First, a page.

Of all the ignominious actions of the Obama administration, the steadfast, systematic shielding of Wall Street from criminal liability is probably the most corrupt in the traditional sense of that word. In Newsweek this week, Peter Boyer and Peter Schweizer have an excellent examination of what happened and why, tying together crucial threads. First they lay out the basic facts, including the core deceit of the President's campaigning for re-election like he's some sort of populist crusader:
With the Occupy protesters resuming battle stations, and Mitt Romney in place as the presumptive Republican nominee, President Obama has begun to fashion his campaign as a crusade for the 99 percent–a fight against, as one Obama ad puts it, "a guy who had a Swiss bank account." Casting Romney as a plutocrat will be easy enough. But the president's claim as avenging populist may prove trickier, given his own deeply complicated, even conflicted, relationship with Big Finance.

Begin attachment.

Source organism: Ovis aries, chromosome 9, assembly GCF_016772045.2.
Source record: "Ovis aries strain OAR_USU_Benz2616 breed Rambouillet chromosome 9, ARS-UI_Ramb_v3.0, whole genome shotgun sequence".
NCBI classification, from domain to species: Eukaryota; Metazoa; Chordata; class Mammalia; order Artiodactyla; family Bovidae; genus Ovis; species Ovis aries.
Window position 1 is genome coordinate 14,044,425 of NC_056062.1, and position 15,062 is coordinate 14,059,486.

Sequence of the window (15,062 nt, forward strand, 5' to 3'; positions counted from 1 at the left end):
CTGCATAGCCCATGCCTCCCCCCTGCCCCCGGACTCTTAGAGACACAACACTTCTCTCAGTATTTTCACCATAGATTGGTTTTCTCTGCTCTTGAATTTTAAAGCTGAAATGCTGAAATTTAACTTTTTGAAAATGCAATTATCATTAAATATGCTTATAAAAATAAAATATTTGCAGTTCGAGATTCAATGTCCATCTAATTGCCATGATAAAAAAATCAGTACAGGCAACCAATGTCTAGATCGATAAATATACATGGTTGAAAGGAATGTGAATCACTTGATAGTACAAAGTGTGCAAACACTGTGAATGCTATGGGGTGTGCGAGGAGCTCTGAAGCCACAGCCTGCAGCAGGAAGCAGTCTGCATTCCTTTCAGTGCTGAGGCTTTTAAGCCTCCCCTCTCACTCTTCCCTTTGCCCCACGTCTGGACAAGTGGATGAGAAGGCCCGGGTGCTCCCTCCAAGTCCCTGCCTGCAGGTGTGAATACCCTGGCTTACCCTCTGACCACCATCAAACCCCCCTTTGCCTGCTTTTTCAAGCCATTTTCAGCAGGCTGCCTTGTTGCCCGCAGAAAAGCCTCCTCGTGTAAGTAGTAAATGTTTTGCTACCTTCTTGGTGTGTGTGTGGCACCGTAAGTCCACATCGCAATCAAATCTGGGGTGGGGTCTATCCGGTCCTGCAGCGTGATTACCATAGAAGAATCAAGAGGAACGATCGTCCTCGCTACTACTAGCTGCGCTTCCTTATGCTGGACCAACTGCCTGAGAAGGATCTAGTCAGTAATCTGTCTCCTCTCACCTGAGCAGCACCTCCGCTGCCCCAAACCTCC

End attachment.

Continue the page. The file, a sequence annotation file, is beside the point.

Obama came into office vowing to end business as usual, and, in the gray post-crash dawn of 2009, nowhere did a reckoning with justice seem more due than in the financial sector. . . . Two months into his presidency, Obama summoned the titans of finance to the White House, where he told them, "My administration is the only thing between you and the pitchforks." . . .
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